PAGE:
Some very peculiar families were on show in The Making of Them, a fascinating 40 Minutes about preparatory boarding schools (BBC2). Harry's mother sends her son to a school which does not allow him to phone home. That's fine, she says, because Harry is bound to be OK; meanwhile, she is poking away at her finger with a table knife. 'You can't have a proper conversation with an eight-year-old, it's so stilted and one-sided,' somebody's father chips in. 'I remember one boy who hated school so much he had to be sedated; seems to be a perfectly normal chap now.' 'Goodness,' breathed the interviewer, unable to believe his luck at finding subjects who were so unselfconsciously self-revealing.
Nick Duffell, of a group called Boarding School Survivors, exquisitely recreated the tangle of thoughts that pass through the new boy's mind. 'Mummy and Daddy say they love me; and yet they've sent me away. So if I don't like it, then there must be something wrong with me. Maybe that's why they sent me away.' But despite Duffell's efforts, I found my mind wandering unsympathetically off, to a future Britain in which sweet blond Harry and his friends are ready to take up their positions as the rulers of the rest of us. As we draw our tiny state pensions, I bet we'll be wishing we had paid more attention to Age Watch.
In several decades' time, according to Florence and Robin, the first film in ITV's new Network First documentary strand, the world will also be getting used to the force of another group of kids, most of whom are about six now. Sympathetic commentators report that the children of San Francisco's current 'gayby boom', born to lesbian couples with the help of artificial insemination, will mostly grow up to be heterosexual. When you compared the comfortable, relaxed style of the women in this programme with the brittle, furtive 40 Minutes mummies, you had to wonder why this was such a wonderful thing.
It wasn't that Network First didn't make a reasonable effort to present the downside of the lesbian-moms issue. We watched family-values types take mothers to court because they practised oral sex, still an offence in many states. We heard grave-looking men warn of how messed up a child from a non-traditional family is bound to grow up to be. Back in the world of the lesbian mommies, the sun always seemed to be shining; Florence and Robin themselves were well organised and optimistic. And you couldn't help but notice that San Francisco's Pacific Primary School, at which one child in six comes from a two-mom family, was full of the cheerful chaos that the corridors of power at young Harry's school distinctly lacked.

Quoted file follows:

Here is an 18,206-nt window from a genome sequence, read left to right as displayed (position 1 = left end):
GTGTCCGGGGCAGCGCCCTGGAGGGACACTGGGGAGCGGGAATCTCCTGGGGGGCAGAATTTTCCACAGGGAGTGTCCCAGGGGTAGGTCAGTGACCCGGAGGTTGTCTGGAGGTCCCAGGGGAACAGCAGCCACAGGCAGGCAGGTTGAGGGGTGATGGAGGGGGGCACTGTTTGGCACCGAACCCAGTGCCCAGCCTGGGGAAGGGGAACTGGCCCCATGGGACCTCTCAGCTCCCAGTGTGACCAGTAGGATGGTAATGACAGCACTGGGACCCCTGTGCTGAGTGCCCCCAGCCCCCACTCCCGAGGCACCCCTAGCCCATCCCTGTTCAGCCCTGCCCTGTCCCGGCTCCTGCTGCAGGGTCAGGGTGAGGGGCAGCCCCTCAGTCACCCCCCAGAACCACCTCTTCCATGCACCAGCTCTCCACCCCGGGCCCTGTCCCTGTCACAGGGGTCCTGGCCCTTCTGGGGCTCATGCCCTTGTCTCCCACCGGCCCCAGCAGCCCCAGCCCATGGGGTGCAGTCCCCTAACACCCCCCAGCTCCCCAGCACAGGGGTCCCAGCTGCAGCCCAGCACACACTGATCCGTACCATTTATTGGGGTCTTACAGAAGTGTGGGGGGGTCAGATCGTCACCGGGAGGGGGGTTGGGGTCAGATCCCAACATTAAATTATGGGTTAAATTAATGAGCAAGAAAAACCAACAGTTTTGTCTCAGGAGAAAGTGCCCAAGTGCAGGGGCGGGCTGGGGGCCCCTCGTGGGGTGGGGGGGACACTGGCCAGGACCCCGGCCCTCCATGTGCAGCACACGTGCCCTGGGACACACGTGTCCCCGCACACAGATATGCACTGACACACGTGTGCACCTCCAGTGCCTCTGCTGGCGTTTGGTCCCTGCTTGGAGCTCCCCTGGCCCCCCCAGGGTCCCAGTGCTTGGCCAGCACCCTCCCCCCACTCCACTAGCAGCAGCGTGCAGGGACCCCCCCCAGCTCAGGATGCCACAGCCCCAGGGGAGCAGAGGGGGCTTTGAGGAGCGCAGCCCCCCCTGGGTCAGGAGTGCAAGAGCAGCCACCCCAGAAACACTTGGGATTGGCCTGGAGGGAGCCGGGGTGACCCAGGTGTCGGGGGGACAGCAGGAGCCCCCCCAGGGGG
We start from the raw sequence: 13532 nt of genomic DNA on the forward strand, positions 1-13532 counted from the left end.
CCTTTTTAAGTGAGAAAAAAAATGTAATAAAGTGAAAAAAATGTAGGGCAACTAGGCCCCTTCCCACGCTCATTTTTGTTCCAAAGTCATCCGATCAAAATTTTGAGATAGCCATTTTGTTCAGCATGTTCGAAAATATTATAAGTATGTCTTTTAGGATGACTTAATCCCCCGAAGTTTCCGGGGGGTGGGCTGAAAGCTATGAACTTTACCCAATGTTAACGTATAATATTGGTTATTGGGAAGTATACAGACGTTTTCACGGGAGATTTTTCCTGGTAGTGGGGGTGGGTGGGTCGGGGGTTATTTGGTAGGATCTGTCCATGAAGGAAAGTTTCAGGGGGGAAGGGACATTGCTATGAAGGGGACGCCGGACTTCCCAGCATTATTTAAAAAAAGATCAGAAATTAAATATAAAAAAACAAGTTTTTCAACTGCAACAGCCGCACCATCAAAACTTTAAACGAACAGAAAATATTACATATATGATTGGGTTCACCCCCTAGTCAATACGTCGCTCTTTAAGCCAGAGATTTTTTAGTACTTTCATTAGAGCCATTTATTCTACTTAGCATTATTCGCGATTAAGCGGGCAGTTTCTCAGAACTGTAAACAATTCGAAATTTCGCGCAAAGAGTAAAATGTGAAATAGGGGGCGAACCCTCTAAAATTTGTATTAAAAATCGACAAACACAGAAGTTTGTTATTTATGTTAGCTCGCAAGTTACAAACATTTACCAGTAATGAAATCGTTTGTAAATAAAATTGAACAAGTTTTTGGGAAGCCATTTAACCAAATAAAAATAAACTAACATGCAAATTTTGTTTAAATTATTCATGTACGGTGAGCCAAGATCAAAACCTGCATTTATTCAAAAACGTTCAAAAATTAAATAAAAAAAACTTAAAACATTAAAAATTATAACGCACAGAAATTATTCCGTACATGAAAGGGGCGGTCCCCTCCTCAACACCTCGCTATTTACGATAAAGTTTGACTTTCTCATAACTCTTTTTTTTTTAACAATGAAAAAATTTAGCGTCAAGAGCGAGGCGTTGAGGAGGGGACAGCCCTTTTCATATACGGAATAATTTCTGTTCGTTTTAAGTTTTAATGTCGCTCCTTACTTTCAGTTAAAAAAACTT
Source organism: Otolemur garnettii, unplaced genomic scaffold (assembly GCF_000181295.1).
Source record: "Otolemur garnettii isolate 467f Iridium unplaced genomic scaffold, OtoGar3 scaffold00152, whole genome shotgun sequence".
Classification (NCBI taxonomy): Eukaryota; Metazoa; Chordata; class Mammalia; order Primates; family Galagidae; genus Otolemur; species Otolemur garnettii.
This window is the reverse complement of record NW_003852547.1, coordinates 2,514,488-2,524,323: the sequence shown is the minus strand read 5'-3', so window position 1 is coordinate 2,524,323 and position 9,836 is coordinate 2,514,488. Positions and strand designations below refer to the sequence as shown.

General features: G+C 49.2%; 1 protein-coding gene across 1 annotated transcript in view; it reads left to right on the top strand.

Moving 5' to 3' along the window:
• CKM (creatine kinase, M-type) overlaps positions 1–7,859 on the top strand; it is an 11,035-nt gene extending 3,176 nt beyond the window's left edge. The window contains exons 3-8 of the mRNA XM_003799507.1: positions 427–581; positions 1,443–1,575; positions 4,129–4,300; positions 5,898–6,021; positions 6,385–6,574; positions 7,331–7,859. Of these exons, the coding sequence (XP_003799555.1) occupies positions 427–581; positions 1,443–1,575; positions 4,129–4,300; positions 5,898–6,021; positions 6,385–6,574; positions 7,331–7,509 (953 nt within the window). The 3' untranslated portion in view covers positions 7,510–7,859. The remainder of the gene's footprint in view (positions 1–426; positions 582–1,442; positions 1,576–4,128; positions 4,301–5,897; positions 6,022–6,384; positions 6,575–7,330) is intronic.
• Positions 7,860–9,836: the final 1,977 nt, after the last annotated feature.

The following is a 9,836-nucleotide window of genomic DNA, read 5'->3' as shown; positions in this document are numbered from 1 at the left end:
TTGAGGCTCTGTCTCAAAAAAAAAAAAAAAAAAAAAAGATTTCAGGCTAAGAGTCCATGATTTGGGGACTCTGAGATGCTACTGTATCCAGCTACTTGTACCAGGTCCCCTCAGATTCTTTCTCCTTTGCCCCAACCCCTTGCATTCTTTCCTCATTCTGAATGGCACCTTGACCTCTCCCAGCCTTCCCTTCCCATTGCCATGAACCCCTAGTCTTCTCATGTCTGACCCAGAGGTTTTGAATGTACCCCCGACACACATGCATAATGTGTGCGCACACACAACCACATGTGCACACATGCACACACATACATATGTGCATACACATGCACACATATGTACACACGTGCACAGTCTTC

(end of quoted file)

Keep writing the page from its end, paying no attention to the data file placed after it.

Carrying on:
Last Sunday Tim Firth was being praised on these pages for his new stage play, The End of the Food Chain. Now there's his new comedy-drama series, All Quiet on the Preston Front (BBC1). The story is about the social lives of fairly young, fairly poor people, and the action looks as if it's happening in real pubs, real leisure centres, real back patios. The actors have wonderfully mobile, unactorly faces: Hodge (Colin Buchanan), the Romeo of the piece, is handsome, but not so sure of it that you don't feel sorry for him as he, in his words, proceeds to mess up the rice pudding of his life.
It's surprisingly easy to accept that lads as easy-going as Hodge and his earnest sidekick Eric (Paul Haigh) should want to spend weekends yomping around with the Territorial Army. Pub quizzes, football, Greenpeace, the TA: what's the difference when a man is looking for something to do with his spare time? This gentle observation is backed up by the incidental music, played on a deliberately rudimentary folky-rocky guitar. This, you realise, is the sound Hodge and Eric would be making in their bedrooms if they were a bit younger, and if they hadn't stumbled on the idea of playing with proper guns instead. The show continues for five Tuesdays and is well worth missing your badminton practice for.
You know that annoying prelude you always get at the beginning of murder stories, setting the scene before the hero you have switched over for actually comes on? The one in 99-1 (ITV) was a classic. A businessman is showing a group of clients around a new office. 'We always felt that the traditional office had a somewhat, um . . . deadening effect. We have created a space in which workers can feel genuinely ah . . . alive.' I bet you can't guess what's lurking behind the door.
The character of Inspector Michael Raynor does not exactly stretch Leslie Grantham's Dirty Den persona. He's emotionally autistic. He lives apart from his wife. He's far too at home in criminal environments for his own good. And that's about it.
Rather a lot of The All New Alexei Sayle Show (BBC2) had you thinking about things you had seen other comics do before. The happy-chappy title sequence, with its split-screen gags and its chirpy tune, was very like the title sequence older readers will remember from the shows of Harry Worth. The angry-young-man monologues to camera were delivered with much the same air-clutching hand movements that make young women swoon when done by Rob Newman. It's not that Sayle hasn't developed such routines off his own bat, and for his own reasons. He just seems to have lost some of the intellectual energy that used to make him uniquely sardonic and fierce.
However, there was one lovely sketch, about being the new boy in an office full of supposedly welcoming workmates. The scene is a cosy pub; Alexei is the new bug, and his boss has prodded him to tell a funny joke. 'So this man goes up to the horse,' he stammers, as colleagues carry on talking among themselves. 'Sorry, John, what was that again?' says the boss, in as supportive a fashion as he can be bothered to muster. Poor John eventually bursts into tears, then proceeds to die of stress. 'What happened?' a kindly colleague asks. 'Oh, the horse can talk or something,' the boss replies as he finishes his drink.
Allison Pearson returns next week.